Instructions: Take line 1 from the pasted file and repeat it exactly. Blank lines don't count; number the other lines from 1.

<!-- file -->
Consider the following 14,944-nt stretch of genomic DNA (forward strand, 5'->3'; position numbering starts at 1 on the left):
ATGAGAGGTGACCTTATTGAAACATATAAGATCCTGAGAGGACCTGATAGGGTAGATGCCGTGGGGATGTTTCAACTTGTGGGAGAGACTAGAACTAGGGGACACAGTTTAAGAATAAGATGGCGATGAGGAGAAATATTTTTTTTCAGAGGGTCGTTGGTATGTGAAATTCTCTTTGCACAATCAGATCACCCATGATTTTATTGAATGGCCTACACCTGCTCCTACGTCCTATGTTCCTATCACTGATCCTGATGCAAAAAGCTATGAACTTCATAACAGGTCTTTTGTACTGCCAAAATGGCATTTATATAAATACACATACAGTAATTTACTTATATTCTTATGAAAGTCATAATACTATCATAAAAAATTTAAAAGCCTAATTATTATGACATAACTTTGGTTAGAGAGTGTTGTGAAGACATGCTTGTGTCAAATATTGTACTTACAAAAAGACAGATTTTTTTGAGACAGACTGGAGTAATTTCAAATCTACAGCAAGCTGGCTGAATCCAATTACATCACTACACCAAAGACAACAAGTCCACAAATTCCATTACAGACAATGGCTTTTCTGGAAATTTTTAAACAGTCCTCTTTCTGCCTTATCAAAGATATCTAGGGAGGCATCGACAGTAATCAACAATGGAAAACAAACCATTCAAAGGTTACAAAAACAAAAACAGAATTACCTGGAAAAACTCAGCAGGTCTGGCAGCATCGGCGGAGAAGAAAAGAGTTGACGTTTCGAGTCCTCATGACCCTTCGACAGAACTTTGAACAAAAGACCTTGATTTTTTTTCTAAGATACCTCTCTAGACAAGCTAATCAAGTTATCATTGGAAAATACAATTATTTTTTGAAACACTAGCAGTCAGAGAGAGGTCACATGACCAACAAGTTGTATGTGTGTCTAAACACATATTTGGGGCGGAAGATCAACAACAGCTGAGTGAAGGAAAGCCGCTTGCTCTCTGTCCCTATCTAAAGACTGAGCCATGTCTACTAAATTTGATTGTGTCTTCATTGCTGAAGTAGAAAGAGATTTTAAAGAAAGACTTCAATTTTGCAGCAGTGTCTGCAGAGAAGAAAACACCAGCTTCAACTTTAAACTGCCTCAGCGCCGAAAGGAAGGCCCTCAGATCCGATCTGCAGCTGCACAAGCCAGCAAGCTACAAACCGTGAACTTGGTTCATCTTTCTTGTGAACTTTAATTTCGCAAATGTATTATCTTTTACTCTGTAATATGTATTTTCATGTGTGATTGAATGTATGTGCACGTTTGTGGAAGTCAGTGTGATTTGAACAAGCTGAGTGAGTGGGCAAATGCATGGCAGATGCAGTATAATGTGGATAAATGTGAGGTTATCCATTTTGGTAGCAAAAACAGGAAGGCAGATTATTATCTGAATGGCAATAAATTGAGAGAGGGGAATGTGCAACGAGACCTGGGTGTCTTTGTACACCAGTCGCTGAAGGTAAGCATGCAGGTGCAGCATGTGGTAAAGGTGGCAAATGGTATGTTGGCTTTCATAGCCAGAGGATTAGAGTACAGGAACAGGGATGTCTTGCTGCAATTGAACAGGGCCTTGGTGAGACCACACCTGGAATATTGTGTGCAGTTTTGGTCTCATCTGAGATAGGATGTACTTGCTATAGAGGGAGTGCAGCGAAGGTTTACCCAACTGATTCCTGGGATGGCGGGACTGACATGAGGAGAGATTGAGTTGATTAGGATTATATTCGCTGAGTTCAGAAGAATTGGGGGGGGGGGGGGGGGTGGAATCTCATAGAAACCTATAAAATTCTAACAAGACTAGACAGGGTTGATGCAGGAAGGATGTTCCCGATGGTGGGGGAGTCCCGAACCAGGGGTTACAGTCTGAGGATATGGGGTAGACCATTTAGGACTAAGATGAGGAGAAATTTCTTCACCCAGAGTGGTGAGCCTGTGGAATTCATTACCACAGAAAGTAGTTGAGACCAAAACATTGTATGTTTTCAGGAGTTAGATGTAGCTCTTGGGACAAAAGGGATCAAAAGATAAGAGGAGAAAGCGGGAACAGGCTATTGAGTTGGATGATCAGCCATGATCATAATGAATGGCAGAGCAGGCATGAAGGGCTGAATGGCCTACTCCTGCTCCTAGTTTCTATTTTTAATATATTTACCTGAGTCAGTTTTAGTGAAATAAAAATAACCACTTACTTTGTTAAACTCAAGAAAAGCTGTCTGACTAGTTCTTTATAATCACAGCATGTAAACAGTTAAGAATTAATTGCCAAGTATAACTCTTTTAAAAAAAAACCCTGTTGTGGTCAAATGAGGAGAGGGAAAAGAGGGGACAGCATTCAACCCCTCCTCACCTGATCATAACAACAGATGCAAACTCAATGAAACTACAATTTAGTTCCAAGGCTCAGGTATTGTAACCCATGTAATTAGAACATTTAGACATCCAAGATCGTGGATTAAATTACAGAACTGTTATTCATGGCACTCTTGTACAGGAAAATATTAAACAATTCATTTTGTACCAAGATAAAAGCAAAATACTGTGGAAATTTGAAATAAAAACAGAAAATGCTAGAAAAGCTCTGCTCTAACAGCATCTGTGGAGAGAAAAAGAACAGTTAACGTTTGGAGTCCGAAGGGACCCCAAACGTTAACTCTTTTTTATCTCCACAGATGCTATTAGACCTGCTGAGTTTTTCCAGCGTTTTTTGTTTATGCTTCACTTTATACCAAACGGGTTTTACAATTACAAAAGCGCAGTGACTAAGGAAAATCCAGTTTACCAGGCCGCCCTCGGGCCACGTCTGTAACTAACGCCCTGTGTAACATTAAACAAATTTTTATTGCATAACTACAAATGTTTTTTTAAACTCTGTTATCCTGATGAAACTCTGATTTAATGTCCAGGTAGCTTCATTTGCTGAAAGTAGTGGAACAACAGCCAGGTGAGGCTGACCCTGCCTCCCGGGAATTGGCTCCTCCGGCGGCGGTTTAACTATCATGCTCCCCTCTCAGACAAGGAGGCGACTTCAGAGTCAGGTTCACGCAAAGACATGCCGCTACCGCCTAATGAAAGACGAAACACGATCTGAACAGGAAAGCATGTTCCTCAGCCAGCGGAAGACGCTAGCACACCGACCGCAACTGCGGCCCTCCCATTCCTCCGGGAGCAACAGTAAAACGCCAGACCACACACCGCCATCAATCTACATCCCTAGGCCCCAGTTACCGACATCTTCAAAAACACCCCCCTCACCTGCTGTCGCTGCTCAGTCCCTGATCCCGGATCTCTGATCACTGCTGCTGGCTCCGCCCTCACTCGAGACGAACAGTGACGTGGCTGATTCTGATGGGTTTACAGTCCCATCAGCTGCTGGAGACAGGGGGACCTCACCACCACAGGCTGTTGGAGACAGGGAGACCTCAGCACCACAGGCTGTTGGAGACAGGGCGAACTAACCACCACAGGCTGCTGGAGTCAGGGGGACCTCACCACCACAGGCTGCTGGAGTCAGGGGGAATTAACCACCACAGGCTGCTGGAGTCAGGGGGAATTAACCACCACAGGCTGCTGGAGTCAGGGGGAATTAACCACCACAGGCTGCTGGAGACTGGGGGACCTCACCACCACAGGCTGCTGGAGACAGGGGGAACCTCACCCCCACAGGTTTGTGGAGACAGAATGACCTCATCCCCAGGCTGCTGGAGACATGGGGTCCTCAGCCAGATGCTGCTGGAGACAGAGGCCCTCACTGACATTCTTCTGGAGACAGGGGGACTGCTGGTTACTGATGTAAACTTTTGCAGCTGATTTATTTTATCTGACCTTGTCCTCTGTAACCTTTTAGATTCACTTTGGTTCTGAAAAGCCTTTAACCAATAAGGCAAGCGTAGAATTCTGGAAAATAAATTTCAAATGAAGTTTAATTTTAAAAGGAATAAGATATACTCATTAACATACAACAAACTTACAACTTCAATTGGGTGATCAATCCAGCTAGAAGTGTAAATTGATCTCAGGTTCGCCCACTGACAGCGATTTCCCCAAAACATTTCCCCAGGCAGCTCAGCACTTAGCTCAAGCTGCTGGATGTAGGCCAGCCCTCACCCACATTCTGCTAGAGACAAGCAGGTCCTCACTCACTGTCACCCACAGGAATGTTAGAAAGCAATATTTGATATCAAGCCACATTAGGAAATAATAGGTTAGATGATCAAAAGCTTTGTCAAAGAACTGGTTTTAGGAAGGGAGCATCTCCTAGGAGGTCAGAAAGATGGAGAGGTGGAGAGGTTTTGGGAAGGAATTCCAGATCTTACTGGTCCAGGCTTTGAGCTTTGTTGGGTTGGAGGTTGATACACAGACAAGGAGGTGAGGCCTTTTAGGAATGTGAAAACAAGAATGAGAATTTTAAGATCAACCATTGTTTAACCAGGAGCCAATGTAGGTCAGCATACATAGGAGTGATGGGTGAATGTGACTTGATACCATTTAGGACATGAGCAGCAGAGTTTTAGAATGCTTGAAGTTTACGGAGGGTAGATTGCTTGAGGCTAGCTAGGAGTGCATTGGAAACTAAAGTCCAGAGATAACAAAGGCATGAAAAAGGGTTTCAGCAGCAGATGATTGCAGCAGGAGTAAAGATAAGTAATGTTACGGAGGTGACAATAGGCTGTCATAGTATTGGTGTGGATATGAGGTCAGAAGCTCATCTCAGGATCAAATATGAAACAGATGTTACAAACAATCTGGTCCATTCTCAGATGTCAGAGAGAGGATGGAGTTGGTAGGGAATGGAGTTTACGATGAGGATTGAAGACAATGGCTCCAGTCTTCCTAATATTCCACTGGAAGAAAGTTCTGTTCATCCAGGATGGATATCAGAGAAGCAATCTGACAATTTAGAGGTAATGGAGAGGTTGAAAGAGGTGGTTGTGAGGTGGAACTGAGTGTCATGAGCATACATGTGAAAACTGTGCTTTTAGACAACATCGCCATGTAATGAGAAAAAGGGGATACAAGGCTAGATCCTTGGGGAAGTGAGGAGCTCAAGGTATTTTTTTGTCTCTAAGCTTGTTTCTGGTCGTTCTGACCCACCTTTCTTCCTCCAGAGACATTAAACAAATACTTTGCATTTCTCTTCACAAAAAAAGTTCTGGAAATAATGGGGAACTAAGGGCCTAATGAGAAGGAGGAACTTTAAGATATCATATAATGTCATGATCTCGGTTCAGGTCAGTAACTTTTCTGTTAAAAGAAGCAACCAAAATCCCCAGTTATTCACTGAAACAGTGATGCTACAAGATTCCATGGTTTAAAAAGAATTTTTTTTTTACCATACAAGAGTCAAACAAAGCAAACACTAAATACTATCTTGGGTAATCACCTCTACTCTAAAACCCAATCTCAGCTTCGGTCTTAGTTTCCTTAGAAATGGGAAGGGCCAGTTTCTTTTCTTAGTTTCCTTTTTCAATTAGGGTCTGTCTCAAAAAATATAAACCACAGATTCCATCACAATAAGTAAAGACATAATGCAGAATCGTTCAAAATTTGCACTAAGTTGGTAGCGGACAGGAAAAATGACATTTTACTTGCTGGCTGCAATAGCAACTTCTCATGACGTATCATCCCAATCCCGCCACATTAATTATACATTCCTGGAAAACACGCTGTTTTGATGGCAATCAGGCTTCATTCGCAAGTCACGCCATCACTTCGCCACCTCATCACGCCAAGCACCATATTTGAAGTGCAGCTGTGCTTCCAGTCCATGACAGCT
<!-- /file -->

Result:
Consider the following 14,944-nt stretch of genomic DNA (forward strand, 5'->3'; position numbering starts at 1 on the left):